Vietnam's arrest of reformist labor official could disturb bid for better trade terms with the US

Police in Vietnam say they have arrested a senior official of the country’s labor ministry for “deliberately disclosing state secrets.”

Grant Peck
Thursday 09 May 2024 17:43 BST
Vietnam Arrest
Vietnam Arrest

Support truly
independent journalism

Our mission is to deliver unbiased, fact-based reporting that holds power to account and exposes the truth.

Whether $5 or $50, every contribution counts.

Support us to deliver journalism without an agenda.

Louise Thomas

Louise Thomas

Editor

A senior Vietnamese official with the country’s labor ministry was arrested for "deliberately disclosing state secrets,” police announced on Thursday, a development that analysts say could hurt Vietnam’s efforts to obtain more favorable trade terms for exports to the United States.

There were no further details about lawyer Nguyen Van Binh's arrest — beyond the announcement on the website of the police in the capital of Hanoi — but rights activists allege he was detained because he supported the idea of independent trade unions, banned under the Communist government.

They also say it’s a sign of continuing repression, which was previously directed mainly toward bloggers, environmentalists and civil society groups.

Binh who headed the Legal Affairs Department at the Ministry of Labor, Invalids and Social Affairs, could face between two and 15 years in prison for disclosing state secrets under the law in this single-party, authoritarian state.

A brief profile of Binh on a website of the Organization for Economic Cooperation and Development last year said the 51-year-old lawyer has also worked for the U.N.'s International Labor Organization.

His arrest was first reported earlier this week by The 88 Project, a small multinational organization that monitors and promotes human rights and civil liberties in Vietnam. It described Binh as a reformer who supported independent trade unions.

“Binh’s arrest comes amid a new wave of repression in Vietnam," the group said in its report, dated Monday. It said Binh's arrest was “the first arrest of a government reformer in recent years.”

The 88 Project in February published what it described as a secret 2023 national security directive of Vietnam's ruling Communist Party ordering a crackdown on labor groups, civil society, and foreign organizations deemed a threat to national security.

Binh had been leading efforts to ratify the U.N. International Labor Organization Convention 87, which, if passed, would guarantee workers the right to form independent trade unions without prior authorization, the group said.

The issue of labor reform is important to Vietnam for economic reasons.

Last September, when President Biden visited Vietnam, Washington and Hanoi elevated their relationship to the highest diplomatic level of “Comprehensive Strategic Partnership.” Analysts said it reflected the U.S. desire to have Vietnam as an ally against rival superpower China.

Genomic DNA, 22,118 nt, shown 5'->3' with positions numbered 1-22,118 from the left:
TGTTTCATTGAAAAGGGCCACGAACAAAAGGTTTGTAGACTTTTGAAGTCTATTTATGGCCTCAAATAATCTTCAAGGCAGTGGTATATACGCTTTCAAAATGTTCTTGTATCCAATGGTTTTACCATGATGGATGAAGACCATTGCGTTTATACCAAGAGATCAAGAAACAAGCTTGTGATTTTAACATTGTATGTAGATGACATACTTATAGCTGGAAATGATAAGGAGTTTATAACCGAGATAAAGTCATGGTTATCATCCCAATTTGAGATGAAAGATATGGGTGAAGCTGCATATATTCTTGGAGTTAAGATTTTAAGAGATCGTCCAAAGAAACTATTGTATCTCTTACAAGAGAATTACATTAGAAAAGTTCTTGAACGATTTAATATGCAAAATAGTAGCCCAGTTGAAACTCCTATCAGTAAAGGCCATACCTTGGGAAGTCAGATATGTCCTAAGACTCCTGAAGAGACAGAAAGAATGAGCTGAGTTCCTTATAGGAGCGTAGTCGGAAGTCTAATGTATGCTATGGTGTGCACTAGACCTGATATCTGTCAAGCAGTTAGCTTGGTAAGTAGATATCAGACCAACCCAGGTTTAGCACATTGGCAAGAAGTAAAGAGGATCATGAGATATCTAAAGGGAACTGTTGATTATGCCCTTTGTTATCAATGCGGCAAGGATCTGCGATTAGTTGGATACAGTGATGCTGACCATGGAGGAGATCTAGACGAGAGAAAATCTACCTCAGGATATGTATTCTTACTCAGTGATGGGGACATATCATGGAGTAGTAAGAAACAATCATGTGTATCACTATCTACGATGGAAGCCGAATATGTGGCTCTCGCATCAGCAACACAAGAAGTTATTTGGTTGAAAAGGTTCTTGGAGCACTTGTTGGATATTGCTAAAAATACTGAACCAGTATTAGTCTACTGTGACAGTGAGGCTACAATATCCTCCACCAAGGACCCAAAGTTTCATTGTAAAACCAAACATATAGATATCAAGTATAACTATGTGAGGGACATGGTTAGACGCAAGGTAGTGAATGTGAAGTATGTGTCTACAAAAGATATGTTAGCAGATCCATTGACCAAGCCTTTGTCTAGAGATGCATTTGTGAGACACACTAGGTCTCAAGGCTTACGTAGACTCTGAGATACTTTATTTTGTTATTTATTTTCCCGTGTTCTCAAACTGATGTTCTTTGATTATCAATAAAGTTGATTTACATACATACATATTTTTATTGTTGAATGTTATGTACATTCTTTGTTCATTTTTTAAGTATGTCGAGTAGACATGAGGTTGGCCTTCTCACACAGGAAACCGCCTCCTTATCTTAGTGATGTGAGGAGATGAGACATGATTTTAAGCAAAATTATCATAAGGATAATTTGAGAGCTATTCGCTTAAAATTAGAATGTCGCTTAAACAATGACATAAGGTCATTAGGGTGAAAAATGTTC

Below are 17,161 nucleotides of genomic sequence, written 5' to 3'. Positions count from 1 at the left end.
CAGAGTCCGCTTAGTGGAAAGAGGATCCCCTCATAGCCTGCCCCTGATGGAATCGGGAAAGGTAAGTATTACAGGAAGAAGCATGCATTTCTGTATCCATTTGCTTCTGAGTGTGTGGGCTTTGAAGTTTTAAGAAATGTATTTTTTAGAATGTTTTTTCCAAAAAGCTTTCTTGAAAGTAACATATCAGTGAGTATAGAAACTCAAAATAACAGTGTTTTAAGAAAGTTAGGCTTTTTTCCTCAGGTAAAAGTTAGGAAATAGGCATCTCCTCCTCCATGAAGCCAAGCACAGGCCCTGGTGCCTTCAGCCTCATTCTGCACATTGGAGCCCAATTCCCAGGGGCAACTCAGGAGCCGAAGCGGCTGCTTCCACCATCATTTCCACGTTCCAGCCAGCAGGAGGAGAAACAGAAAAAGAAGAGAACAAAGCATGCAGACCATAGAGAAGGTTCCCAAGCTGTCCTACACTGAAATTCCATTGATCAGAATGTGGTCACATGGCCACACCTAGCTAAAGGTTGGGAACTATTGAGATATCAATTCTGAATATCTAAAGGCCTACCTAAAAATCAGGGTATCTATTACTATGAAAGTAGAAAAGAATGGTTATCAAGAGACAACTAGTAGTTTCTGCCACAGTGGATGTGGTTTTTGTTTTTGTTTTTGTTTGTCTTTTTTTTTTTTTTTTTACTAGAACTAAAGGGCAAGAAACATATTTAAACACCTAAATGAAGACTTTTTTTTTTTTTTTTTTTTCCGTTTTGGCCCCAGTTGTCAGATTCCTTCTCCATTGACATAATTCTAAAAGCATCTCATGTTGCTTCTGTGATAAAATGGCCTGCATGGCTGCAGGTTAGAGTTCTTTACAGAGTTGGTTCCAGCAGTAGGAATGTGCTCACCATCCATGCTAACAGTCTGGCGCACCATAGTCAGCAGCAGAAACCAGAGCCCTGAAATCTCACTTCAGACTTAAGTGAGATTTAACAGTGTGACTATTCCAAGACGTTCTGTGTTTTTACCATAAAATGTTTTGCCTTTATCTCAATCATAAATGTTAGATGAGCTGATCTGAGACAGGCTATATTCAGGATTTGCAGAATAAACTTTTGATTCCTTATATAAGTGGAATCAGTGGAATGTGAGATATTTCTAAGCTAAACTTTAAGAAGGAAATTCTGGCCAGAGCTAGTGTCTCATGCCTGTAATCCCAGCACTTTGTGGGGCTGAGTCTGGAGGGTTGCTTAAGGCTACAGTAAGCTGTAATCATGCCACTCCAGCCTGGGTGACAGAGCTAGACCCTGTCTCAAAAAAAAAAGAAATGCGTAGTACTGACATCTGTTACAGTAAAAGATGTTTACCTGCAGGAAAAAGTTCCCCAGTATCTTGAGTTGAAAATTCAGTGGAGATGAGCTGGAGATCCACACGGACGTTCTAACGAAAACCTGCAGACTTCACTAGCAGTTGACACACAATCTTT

However, Vietnam remains on a list of 12 nations, including China and Russia, classified by the U.S. as non-market economies, substantially directed by the state.

At about the same time as Biden’s visit, Vietnam requested that the U.S. Commerce Department make a determination of whether Vietnam could be officially qualified as a market economy, which potentially could lower tariffs on its exports to the U.S., its biggest market.

The Commerce Department on Wednesday held a public hearing about the upgrade and is expected to complete its review in July. Although its determination is supposed to be made according to strictly economic criteria, an open-ended category allows matters such as labor rights to be taken into consideration, which could weigh against a change to market economy status.

Vietnam claims that its labor laws are in line with international standards, including having wages determined by free bargaining between workers and employers.

The U.S. State Department and rights groups say that is not the case.

“It’s patently false to claim that Vietnamese workers can organize unions or that their wages are the result of free bargaining between labor and management,” John Sifton, Asia advocacy director at Human Rights Watch said Wednesday.

“Not a single independent union exists in Vietnam and no working legal frameworks exist for unions to be created or for workers to enforce labor rights,” he added.

An upgraded trade status is also symbolically important for Vietnam’s government, said Murray Hiebert, a senior associate of the Southeast Asia Program at the Center for Strategic and International Studies in Washington.

Vietnam officials see the U.S. continued classification of Vietnam under a “non-market status an insult and bewildering, considering how important Vietnam is to the U.S. as a trading and investment partner," Hiebert said.

“Hanoi also finds it insulting to be included in a grouping of 12 countries that includes China, Russia and countries formerly associated with the Soviet Union,” Hiebert said in an email to The Associated Press.

The U.S. Embassy in Hanoi did not immediately respond to an AP request for comment.

Thank you for registering

Please refresh the page or navigate to another page on the site to be automatically logged inPlease refresh your browser to be logged in